It would take a writer of the skill and imagination of Gabriel Garcia Marquez to relate in adequate detail the absurdity of the partial shutdown of the American government that is now into its third week. Then again, even the author of One Hundred Years of Solitude might find the limits of magic realism tested by the allegorical entity at the heart of this political crisis: U.S. President Donald Trump’s shape-shifting Mexican border wall.
Mr. Trump wants a wall, period, and says he will refuse to sign any government funding bill that doesn’t include money for it. At this point, though, very little of what he or his opponents are saying is based in verifiable reality.
A person relying on Mr. Trump for their news would believe that the United States is facing an invasion of southern “rapists” and “terrorists,” and the only thing to stop them is an impregnable wall the length of the border.
They might believe the wall is going to made of concrete, as Mr. Trump has promised over and over. They might believe construction of it has already begun and that the Mexican government is paying for it, as he has also claimed.
But they would have to simultaneously believe it when Mr. Trump says Mexico isn’t actually going to pay for the wall directly, but will do so indirectly, thanks to terms that do not appear in the renegotiated North American free-trade agreement now known as the United States-Mexico-Canada Agreement.
They must also magically accept that it makes sense for Mr. Trump to now demand US$5.7-billion from the American treasury, rather than the Mexican one, to start building the wall – the building of which has already started, according to the President. And because the President keeps downgrading the specifications of his impregnable fortress, they must suspend their curiosity about whether it is to be made of concrete or steel, with slats or no slats, or will be more of a fence than a wall, or may be constructed from LEGO, or perhaps will just be a delicate sheer hung between “Keep out” signs.
Or maybe it will be a hologram! That would be fine with Mr. Trump. He just needs to be able to point to something along the Mexican border that looks wall-like so that he can tell his voters that he kept his signature promise. He knows the people who shouted “Build the wall!” at his campaign rallies, not to mention his cheerleaders on Fox News, won’t be satisfied with anything less than a reasonable facsimile of the computer-generated behemoth in Game of Thrones.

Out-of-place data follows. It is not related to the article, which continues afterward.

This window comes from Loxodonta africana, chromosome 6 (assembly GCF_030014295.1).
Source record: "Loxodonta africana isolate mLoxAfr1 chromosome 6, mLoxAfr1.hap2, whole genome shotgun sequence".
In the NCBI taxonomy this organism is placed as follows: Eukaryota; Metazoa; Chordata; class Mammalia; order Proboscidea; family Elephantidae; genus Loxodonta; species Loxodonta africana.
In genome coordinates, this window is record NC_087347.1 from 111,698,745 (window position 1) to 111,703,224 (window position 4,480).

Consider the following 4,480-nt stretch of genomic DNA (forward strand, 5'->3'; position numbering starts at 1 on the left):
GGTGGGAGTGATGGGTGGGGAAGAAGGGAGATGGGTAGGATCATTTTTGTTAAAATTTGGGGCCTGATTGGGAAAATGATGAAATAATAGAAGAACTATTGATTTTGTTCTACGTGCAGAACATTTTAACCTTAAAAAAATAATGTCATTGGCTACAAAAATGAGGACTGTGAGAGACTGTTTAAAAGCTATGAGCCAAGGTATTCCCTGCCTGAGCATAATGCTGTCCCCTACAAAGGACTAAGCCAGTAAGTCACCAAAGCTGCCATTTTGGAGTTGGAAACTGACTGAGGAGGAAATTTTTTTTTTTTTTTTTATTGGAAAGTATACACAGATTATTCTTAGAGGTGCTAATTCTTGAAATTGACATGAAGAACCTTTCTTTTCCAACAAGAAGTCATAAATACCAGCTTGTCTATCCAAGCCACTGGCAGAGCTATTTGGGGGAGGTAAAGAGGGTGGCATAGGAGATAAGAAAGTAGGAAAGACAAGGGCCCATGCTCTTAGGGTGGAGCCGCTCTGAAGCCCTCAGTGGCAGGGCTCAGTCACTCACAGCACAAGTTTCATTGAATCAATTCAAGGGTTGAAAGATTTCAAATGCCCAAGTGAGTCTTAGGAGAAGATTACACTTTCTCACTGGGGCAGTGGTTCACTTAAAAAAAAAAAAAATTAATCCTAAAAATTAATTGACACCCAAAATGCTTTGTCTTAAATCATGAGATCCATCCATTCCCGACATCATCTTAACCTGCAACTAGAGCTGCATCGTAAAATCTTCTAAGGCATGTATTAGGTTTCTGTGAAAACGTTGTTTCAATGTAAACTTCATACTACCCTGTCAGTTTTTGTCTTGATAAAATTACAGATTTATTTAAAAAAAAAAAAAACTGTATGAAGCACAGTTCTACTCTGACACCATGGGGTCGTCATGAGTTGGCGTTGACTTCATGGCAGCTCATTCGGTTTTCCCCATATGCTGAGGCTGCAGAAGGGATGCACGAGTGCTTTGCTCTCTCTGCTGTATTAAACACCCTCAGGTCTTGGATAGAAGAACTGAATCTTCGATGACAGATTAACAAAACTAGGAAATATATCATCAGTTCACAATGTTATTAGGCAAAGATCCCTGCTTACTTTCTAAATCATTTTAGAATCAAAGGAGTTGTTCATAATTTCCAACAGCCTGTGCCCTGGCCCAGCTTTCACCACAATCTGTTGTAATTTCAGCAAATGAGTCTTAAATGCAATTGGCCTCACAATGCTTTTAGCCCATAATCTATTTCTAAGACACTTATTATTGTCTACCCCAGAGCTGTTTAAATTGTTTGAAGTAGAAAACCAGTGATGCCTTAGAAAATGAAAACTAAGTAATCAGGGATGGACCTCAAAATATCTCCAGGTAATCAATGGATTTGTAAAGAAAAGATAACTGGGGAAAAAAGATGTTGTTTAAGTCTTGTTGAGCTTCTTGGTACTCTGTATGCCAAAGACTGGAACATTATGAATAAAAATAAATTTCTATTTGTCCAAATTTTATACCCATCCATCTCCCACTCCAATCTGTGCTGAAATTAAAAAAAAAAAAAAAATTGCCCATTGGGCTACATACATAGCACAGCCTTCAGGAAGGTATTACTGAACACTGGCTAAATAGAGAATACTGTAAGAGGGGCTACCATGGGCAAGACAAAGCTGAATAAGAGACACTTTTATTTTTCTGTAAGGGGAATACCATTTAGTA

On the other hand, a person relying on the Democrats for their news would conclude that a more secure southern border is unnecessary. It’s just “a manhood thing” for the President, as House Speaker Nancy Pelosi put it.
And yet in the past, the Democrats have seen the need for barriers; in 2006, many prominent Democrats – including then-senators Hillary Clinton, Joe Biden and Barack Obama – voted for a vast increase in the kilometres of pedestrian and vehicle fencing designed to prevent illegal crossings.
Now the party’s leaders shudder at the thought. Some Democrats even argue that ICE, an agency that enforces immigration laws, should be abolished. That includes Elizabeth Warren, who announced last week she will seek the Democratic presidential nomination.
As a consequence of the reality gap between the two sides, 800,000 federal employees are about to miss their next paycheque, and U.S. citizens relying on their services – 38 million federal food-stamp recipients among them – are out of luck. All because of a fantastical wall that to date has been more resistant to the truth than it likely ever will be to illegal border crossers.
Lost in this absurd sideshow are real and pressing immigration problems that the United States has failed time and again to address.
There were an estimated 10.7-million undocumented immigrants in the country in 2016. Democrats generally want to give them amnesty and a path to citizenship, since most have been in the United States for years or decades. However, Democrats don’t much want to talk about steps to reduce the arrival of new, undocumented immigrants. Republicans, meanwhile, want to see immigration numbers fall drastically – but are uninterested in talking about amnesty for millions of undocumented long-term residents.
Instead of working on finding political compromises, the U.S. government has quite literally paralyzed itself. Brick by brick, each side is walling itself off from the other.